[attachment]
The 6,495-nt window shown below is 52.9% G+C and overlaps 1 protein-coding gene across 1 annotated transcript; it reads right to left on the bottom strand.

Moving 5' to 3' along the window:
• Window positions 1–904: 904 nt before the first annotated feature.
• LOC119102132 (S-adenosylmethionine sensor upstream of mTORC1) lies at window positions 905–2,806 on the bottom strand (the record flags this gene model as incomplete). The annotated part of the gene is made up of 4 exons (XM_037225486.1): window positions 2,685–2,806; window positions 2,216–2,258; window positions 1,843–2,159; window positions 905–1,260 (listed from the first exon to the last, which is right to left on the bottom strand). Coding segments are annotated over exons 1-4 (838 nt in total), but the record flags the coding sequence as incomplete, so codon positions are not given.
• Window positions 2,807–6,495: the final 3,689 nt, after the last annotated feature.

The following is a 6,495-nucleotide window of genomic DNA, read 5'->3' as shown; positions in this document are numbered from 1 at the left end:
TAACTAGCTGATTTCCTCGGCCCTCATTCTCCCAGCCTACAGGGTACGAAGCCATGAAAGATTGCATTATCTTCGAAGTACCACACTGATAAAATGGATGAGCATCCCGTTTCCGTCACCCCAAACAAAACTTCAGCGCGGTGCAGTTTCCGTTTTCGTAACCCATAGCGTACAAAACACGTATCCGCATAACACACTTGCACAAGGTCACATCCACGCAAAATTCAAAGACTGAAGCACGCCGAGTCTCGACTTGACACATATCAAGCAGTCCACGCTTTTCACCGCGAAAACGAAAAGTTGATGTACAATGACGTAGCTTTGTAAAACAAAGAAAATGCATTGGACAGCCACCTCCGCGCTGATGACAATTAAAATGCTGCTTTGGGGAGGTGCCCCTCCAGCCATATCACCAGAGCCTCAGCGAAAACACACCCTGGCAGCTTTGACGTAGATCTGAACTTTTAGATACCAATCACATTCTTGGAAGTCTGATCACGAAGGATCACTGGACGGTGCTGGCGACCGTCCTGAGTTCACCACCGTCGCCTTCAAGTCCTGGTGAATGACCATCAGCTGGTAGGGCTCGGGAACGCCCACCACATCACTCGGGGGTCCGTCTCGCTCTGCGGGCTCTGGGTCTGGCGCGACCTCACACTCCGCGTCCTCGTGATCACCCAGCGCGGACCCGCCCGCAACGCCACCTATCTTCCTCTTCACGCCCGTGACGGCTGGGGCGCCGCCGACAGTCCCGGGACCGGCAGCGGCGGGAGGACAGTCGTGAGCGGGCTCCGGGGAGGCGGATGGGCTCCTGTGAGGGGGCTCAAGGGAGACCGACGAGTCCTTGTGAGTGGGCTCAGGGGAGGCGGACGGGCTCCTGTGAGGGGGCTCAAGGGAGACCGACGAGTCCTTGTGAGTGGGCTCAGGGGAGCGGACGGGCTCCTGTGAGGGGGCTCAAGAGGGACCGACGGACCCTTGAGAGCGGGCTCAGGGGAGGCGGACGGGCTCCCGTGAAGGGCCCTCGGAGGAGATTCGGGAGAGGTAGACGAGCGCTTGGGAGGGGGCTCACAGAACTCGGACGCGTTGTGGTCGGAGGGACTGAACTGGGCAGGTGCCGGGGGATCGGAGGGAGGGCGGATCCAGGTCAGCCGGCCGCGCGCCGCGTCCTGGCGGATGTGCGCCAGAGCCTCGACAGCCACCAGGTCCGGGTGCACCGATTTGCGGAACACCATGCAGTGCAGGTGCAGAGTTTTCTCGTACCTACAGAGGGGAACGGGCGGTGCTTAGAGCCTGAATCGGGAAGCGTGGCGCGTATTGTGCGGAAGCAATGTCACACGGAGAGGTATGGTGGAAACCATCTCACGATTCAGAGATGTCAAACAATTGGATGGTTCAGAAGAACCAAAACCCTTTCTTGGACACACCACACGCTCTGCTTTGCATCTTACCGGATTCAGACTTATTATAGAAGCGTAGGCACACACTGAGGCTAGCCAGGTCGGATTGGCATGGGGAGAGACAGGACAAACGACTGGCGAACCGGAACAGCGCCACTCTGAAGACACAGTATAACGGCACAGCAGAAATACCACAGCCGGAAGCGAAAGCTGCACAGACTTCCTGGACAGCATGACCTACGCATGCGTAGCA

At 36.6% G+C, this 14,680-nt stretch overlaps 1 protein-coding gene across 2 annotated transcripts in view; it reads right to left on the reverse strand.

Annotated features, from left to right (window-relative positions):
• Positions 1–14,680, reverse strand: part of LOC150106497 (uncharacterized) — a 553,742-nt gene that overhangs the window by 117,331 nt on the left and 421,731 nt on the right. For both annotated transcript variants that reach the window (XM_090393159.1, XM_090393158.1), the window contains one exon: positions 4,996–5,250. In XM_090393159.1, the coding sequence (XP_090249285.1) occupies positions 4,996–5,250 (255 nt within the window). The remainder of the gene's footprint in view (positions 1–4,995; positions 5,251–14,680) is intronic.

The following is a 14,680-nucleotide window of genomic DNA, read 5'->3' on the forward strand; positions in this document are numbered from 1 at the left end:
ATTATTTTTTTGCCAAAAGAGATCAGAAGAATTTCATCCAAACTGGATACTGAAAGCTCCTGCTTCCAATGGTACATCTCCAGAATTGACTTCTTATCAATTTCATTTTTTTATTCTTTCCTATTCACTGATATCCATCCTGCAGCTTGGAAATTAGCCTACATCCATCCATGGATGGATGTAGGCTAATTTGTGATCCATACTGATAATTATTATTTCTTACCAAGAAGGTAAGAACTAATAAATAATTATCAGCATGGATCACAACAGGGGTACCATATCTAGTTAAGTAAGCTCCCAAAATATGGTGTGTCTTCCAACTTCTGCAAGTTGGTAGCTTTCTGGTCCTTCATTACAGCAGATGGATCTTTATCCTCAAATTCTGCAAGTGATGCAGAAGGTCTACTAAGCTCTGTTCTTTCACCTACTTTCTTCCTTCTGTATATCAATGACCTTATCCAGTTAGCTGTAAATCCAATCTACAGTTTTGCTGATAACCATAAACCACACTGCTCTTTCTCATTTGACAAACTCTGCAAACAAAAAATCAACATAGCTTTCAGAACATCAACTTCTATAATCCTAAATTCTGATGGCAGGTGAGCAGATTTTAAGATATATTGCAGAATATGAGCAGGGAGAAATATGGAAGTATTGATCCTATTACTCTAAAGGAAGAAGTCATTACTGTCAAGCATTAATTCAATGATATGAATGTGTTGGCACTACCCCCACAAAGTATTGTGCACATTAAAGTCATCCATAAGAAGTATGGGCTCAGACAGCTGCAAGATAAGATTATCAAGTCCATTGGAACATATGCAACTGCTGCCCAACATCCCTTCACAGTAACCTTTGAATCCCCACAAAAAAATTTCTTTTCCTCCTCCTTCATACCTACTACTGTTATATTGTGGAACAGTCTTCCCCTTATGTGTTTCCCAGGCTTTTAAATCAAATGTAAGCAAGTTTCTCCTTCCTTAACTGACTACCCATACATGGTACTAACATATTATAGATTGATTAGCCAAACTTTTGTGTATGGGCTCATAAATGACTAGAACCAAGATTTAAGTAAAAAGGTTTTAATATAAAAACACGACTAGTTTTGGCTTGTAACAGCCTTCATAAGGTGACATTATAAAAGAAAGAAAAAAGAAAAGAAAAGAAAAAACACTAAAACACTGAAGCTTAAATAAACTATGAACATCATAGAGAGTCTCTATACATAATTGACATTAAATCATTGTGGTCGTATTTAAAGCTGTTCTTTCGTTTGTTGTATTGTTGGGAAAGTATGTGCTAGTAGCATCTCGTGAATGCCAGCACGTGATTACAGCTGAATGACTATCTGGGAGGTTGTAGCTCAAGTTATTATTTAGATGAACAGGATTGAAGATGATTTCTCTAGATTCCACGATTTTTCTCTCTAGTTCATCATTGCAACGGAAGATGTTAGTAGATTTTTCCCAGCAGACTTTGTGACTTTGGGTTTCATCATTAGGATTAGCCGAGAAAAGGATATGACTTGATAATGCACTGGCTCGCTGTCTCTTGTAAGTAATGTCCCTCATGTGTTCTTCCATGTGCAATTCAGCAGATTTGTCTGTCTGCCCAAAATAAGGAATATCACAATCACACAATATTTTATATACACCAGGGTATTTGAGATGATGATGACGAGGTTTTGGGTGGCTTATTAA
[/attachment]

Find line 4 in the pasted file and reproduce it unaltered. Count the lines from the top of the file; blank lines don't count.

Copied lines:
• LOC119102132 (S-adenosylmethionine sensor upstream of mTORC1) lies at window positions 905–2,806 on the bottom strand (the record flags this gene model as incomplete). The annotated part of the gene is made up of 4 exons (XM_037225486.1): window positions 2,685–2,806; window positions 2,216–2,258; window positions 1,843–2,159; window positions 905–1,260 (listed from the first exon to the last, which is right to left on the bottom strand). Coding segments are annotated over exons 1-4 (838 nt in total), but the record flags the coding sequence as incomplete, so codon positions are not given.